However, Favre’s penchant for turnovers at the wrong time resulted in a back-breaking pick in the 2010 NFC title game. His teammates still believed in him — and Minnesota still wanted to pay him — so Favre reluctantly returned yet again in 2010 at the age of 41.
He probably should have stayed home, though. Favre looked ill-prepared right away in week one, as he didn’t move well and turned the ball over far too frequently.
Once Favre’s start streak was snapped later in the year, you could see the end had arrived. Favre’s final season was marred with injury, turnovers, and disappointment. His Vikings went just 5-8 with him leading the way, as he tossed 19 interceptions and bowed out into retirement.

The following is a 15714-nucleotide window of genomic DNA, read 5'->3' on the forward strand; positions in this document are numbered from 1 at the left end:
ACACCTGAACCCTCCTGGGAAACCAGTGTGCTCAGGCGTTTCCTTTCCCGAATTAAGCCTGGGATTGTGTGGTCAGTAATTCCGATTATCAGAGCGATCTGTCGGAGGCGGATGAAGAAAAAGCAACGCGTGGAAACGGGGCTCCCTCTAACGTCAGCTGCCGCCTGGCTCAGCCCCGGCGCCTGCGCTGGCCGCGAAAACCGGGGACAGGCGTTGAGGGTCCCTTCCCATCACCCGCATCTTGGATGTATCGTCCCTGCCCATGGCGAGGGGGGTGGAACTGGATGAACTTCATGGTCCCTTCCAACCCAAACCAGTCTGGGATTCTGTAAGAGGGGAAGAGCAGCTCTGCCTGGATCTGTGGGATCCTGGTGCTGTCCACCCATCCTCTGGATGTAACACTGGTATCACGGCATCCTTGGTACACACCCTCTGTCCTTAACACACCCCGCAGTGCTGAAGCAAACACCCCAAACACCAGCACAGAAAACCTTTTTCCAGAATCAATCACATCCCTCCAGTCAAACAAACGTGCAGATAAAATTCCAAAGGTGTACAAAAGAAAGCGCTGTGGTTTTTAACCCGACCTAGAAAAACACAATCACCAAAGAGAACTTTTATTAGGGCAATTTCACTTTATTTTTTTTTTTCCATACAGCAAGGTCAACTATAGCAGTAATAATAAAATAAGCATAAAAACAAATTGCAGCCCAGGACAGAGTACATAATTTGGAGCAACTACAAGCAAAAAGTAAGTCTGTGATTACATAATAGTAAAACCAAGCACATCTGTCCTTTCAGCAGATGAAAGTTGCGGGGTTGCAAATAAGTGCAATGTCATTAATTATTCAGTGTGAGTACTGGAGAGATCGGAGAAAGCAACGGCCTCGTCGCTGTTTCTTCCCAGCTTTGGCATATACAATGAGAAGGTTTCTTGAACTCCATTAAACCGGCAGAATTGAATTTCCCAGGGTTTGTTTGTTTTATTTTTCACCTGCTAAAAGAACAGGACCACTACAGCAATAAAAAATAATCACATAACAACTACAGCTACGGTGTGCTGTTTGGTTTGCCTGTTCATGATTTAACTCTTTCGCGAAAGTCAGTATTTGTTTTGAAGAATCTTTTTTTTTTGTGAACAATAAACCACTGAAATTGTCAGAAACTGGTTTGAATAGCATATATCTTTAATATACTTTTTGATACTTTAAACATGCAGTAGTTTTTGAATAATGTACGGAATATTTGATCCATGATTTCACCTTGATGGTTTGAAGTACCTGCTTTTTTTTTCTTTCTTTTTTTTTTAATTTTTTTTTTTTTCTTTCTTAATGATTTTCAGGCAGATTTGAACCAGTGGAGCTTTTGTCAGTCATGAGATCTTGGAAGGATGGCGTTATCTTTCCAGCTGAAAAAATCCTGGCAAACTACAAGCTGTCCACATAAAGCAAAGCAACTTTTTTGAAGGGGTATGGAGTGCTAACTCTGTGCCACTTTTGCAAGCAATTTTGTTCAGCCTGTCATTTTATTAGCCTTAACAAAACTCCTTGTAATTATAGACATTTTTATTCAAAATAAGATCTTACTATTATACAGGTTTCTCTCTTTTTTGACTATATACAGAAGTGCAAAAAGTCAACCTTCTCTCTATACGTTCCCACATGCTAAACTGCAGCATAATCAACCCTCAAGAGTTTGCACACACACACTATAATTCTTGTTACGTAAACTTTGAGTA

You’ll struggle to find bigger NFL stars who should have left the game sooner. Favre tops the list in terms of star power, while a litany of other pro football players probably should have retired earlier than they did.
That reality could be partially responsible for early retirements. Players are thinking more and more about the impact injuries will have on their long-term health.
If you’re not making big money (or especially if you already have), your production is down, and/or your team isn’t enjoying success, it gets easier and easier to exit the game.
On the flip-side, there are other big NFL players who finished their careers at the right time.
For whatever reason, though, the players above left football one season too late. There are others who labored through rough endings, but these seven without a doubt lead the way.